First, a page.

Wednesday, November 06, 2013

To Weave An Identity

Aloha, Hip Hapa Homeez!

Last month’s Hawai’i International Film Festival featured some amazing movies from around the world. Among them was a documentary directed by a local, Christen Hepuakoa (Hepuakoamanaaheleihiehieonaonamekekapu’o’nali'iamekahanohanoamauanaia) Marquez.
Christen’s film is a journey to explore the middle name “woven” by her mother and its ensuing loss when Christen’s family is torn apart. Kanaka Maoli (Native Hawaiian people) believe names are sacred and should evoke their ancestors. After Christen’s mother is diagnosed with mental illness, Christen and her siblings are taken away by their father to the mainland. But decades later, Christen returns to learn the true meaning of her name and to heal the relationship between her and the mother she once lost.

To learn more about Christen’s film, E Haku Inoa (To Weave a Name), check out the links below. Meanwhile, here’s what the director has to say about her mixed roots and more:

Q: Christen, who are your parents and how did they meet?

A: My mother is Native Hawaiian/Filipino and my father is Caucasian. (French/English/German). They met through my Mom's sister. 

Q: How did you grow up?

A: In Hawai’i, where I lived until I was in third grade, the whole island is a mixed race environment. After that, it was Seattle, then as an adult, New York and Los Angeles.

Q: What made you decide to explore your Kanaka Maoli culture and the meaning of your Hawaiian name through your film?

A: I felt ashamed that I did not know the meaning of my own name, but I chose to turn that into a positive curiosity instead of something self-loathing and destructive. 

photo credit: Linda Marquez Schmidt
Q: How did your family feel about you making their lives so public?

A: They were surprisingly okay with it. I think it was because at first they didn’t ever believe that the film would be on television, but I had been telling everyone in the family that it would be. So, when it finally started to materialize, they couldn’t say that I never warned them.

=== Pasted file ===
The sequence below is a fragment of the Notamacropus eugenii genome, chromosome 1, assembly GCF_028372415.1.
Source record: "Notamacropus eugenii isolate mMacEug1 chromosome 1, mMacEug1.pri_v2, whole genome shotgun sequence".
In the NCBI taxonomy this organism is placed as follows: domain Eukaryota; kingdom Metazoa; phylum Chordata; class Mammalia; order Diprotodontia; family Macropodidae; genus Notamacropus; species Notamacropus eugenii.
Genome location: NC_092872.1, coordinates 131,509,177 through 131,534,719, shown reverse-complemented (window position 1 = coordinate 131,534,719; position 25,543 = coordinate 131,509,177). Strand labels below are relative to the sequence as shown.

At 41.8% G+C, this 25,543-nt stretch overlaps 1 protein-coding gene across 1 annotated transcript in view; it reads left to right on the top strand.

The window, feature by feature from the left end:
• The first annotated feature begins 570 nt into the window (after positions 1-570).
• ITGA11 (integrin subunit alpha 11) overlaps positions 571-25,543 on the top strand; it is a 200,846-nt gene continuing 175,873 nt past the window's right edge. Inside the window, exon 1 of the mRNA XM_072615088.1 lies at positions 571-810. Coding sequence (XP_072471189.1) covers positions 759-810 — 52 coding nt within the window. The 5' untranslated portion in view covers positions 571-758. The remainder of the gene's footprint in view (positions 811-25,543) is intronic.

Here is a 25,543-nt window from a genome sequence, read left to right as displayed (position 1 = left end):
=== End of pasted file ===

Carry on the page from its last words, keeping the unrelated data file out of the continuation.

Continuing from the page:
photo credit: Amber McClure

Q: What was the most important discovery in your quest to reconnect with your Hawaiian roots?

A: It was important for me to reconnect with other people who validated the spiritual connection that I feel to the islands. 

Q: You also made a film about a Cambodian woman searching for her siblings in Two Shadows. Do you find yourself crossing cultures often? How much of that is attributable to your being mixed yourself?

A: That is a great question! I do think it has a lot to do with being multi-racial myself. As multi-racial people, we get glimpses of bigotry that might otherwise be hidden to us and also get treated as insiders into places we might not actually be from. Because of that, it is really important for me to be as culturally educated and as sensitive as I possibly can be. All of that paired with my personal enjoyment of new experiences, I think, leads me to cross cultures more comfortably than some other people. 

Q: Please share information about your future projects.

A: I’m currently working on a project about Hawaiian Language sovereignty songs that I hope to begin shooting in 2014. For other information about my projects and work, please visit me at or as well as on facebook at and twitter @paradocsfilm

Mahalo nui loa, Christen.

Hey, Hip Hapa Homeez, please show your support by visiting our website, YouTube links and Facebook pages listed here. Also, request membership in our Facebook group, Hip Hapa Homeez, where we discuss being mixed, interracially involved, transracially adopted and crossing cultures.

Hapa*Teez on YouTube

Hapa*Teez on Facebook

Hapa*Teez on Café Press

War Brides of Japan v.2 on YouTube

War Brides of Japan on YouTube

War Brides of Japan on Facebook

Yayoi Lena Winfrey fan page on Facebook (sorry, but Your Hip Hapa can’t add any more friends to her regular profile page)

Sexy Voices of Hollywood


A hui hou.

Your Hip Hapa,